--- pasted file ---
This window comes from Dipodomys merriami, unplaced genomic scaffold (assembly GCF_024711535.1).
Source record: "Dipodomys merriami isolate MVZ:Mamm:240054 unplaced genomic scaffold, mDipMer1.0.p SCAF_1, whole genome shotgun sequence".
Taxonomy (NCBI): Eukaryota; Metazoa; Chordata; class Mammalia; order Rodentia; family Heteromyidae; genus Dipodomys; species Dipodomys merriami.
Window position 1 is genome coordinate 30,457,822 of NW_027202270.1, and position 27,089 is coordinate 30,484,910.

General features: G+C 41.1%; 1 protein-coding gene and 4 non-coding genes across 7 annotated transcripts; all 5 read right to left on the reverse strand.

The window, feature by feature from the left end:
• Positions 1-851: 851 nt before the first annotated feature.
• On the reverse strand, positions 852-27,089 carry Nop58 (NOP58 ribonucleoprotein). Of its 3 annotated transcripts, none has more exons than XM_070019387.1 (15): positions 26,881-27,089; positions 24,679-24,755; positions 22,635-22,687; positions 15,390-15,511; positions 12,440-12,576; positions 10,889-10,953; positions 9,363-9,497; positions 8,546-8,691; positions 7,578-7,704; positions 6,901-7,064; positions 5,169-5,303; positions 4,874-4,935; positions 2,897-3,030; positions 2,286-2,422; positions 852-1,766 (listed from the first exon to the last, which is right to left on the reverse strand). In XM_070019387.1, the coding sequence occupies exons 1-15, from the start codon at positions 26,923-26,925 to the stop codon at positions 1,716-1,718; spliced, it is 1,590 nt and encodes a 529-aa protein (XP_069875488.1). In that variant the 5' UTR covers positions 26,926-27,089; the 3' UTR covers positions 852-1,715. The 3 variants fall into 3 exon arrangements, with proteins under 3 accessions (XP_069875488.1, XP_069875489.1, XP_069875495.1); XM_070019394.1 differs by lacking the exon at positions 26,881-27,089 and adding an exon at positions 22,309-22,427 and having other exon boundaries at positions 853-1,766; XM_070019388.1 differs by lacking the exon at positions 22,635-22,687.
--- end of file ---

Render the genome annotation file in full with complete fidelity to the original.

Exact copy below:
This window comes from Dipodomys merriami, unplaced genomic scaffold (assembly GCF_024711535.1).
Source record: "Dipodomys merriami isolate MVZ:Mamm:240054 unplaced genomic scaffold, mDipMer1.0.p SCAF_1, whole genome shotgun sequence".
Taxonomy (NCBI): Eukaryota; Metazoa; Chordata; class Mammalia; order Rodentia; family Heteromyidae; genus Dipodomys; species Dipodomys merriami.
Window position 1 is genome coordinate 30,457,822 of NW_027202270.1, and position 27,089 is coordinate 30,484,910.

General features: G+C 41.1%; 1 protein-coding gene and 4 non-coding genes across 7 annotated transcripts; all 5 read right to left on the reverse strand.

The window, feature by feature from the left end:
• Positions 1-851: 851 nt before the first annotated feature.
• On the reverse strand, positions 852-27,089 carry Nop58 (NOP58 ribonucleoprotein). Of its 3 annotated transcripts, none has more exons than XM_070019387.1 (15): positions 26,881-27,089; positions 24,679-24,755; positions 22,635-22,687; positions 15,390-15,511; positions 12,440-12,576; positions 10,889-10,953; positions 9,363-9,497; positions 8,546-8,691; positions 7,578-7,704; positions 6,901-7,064; positions 5,169-5,303; positions 4,874-4,935; positions 2,897-3,030; positions 2,286-2,422; positions 852-1,766 (listed from the first exon to the last, which is right to left on the reverse strand). In XM_070019387.1, the coding sequence occupies exons 1-15, from the start codon at positions 26,923-26,925 to the stop codon at positions 1,716-1,718; spliced, it is 1,590 nt and encodes a 529-aa protein (XP_069875488.1). In that variant the 5' UTR covers positions 26,926-27,089; the 3' UTR covers positions 852-1,715. The 3 variants fall into 3 exon arrangements, with proteins under 3 accessions (XP_069875488.1, XP_069875489.1, XP_069875495.1); XM_070019394.1 differs by lacking the exon at positions 26,881-27,089 and adding an exon at positions 22,309-22,427 and having other exon boundaries at positions 853-1,766; XM_070019388.1 differs by lacking the exon at positions 22,635-22,687.